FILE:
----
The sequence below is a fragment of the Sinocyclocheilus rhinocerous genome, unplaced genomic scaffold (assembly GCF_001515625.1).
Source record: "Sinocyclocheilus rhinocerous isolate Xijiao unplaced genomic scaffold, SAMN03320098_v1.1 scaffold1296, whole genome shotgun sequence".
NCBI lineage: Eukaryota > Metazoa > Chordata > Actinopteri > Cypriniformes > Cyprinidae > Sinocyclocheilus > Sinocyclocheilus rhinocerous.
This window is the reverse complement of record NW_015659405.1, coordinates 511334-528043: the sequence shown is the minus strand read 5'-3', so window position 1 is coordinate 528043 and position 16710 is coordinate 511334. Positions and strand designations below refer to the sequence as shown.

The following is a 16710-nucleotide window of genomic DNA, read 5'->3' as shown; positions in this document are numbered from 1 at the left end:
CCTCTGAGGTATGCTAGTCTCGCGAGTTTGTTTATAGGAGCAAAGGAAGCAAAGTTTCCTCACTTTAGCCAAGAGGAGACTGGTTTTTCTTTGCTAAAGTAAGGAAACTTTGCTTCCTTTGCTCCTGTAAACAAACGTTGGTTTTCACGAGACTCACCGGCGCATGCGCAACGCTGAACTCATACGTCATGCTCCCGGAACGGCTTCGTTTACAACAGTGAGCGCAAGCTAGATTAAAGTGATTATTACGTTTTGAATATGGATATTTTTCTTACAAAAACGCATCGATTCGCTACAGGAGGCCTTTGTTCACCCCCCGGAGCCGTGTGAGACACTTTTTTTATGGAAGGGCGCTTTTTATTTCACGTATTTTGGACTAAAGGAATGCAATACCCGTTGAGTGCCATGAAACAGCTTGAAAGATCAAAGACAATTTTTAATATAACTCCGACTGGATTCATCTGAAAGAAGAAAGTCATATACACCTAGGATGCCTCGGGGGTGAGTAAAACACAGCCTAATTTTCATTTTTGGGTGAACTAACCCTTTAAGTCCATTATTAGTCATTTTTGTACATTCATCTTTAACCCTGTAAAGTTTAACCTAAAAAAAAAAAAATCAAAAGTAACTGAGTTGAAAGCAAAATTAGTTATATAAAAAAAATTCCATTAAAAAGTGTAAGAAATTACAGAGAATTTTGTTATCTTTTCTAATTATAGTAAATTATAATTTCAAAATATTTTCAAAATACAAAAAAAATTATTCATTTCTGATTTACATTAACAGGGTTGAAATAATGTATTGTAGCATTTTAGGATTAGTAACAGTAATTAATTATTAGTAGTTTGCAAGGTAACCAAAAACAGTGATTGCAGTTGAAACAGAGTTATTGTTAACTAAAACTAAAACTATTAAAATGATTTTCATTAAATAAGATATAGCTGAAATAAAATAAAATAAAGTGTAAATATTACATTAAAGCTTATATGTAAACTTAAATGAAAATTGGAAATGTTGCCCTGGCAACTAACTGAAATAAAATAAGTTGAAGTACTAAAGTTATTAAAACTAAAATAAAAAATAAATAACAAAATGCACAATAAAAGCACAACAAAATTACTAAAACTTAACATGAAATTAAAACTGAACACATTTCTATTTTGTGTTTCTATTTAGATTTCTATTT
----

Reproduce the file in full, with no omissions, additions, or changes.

The sequence below is a fragment of the Sinocyclocheilus rhinocerous genome, unplaced genomic scaffold (assembly GCF_001515625.1).
Source record: "Sinocyclocheilus rhinocerous isolate Xijiao unplaced genomic scaffold, SAMN03320098_v1.1 scaffold1296, whole genome shotgun sequence".
NCBI lineage: Eukaryota > Metazoa > Chordata > Actinopteri > Cypriniformes > Cyprinidae > Sinocyclocheilus > Sinocyclocheilus rhinocerous.
This window is the reverse complement of record NW_015659405.1, coordinates 511334-528043: the sequence shown is the minus strand read 5'-3', so window position 1 is coordinate 528043 and position 16710 is coordinate 511334. Positions and strand designations below refer to the sequence as shown.

The following is a 16710-nucleotide window of genomic DNA, read 5'->3' as shown; positions in this document are numbered from 1 at the left end:
CCTCTGAGGTATGCTAGTCTCGCGAGTTTGTTTATAGGAGCAAAGGAAGCAAAGTTTCCTCACTTTAGCCAAGAGGAGACTGGTTTTTCTTTGCTAAAGTAAGGAAACTTTGCTTCCTTTGCTCCTGTAAACAAACGTTGGTTTTCACGAGACTCACCGGCGCATGCGCAACGCTGAACTCATACGTCATGCTCCCGGAACGGCTTCGTTTACAACAGTGAGCGCAAGCTAGATTAAAGTGATTATTACGTTTTGAATATGGATATTTTTCTTACAAAAACGCATCGATTCGCTACAGGAGGCCTTTGTTCACCCCCCGGAGCCGTGTGAGACACTTTTTTTATGGAAGGGCGCTTTTTATTTCACGTATTTTGGACTAAAGGAATGCAATACCCGTTGAGTGCCATGAAACAGCTTGAAAGATCAAAGACAATTTTTAATATAACTCCGACTGGATTCATCTGAAAGAAGAAAGTCATATACACCTAGGATGCCTCGGGGGTGAGTAAAACACAGCCTAATTTTCATTTTTGGGTGAACTAACCCTTTAAGTCCATTATTAGTCATTTTTGTACATTCATCTTTAACCCTGTAAAGTTTAACCTAAAAAAAAAAAAATCAAAAGTAACTGAGTTGAAAGCAAAATTAGTTATATAAAAAAAATTCCATTAAAAAGTGTAAGAAATTACAGAGAATTTTGTTATCTTTTCTAATTATAGTAAATTATAATTTCAAAATATTTTCAAAATACAAAAAAAATTATTCATTTCTGATTTACATTAACAGGGTTGAAATAATGTATTGTAGCATTTTAGGATTAGTAACAGTAATTAATTATTAGTAGTTTGCAAGGTAACCAAAAACAGTGATTGCAGTTGAAACAGAGTTATTGTTAACTAAAACTAAAACTATTAAAATGATTTTCATTAAATAAGATATAGCTGAAATAAAATAAAATAAAGTGTAAATATTACATTAAAGCTTATATGTAAACTTAAATGAAAATTGGAAATGTTGCCCTGGCAACTAACTGAAATAAAATAAGTTGAAGTACTAAAGTTATTAAAACTAAAATAAAAAATAAATAACAAAATGCACAATAAAAGCACAACAAAATTACTAAAACTTAACATGAAATTAAAACTGAACACATTTCTATTTTGTGTTTCTATTTAGATTTCTATTT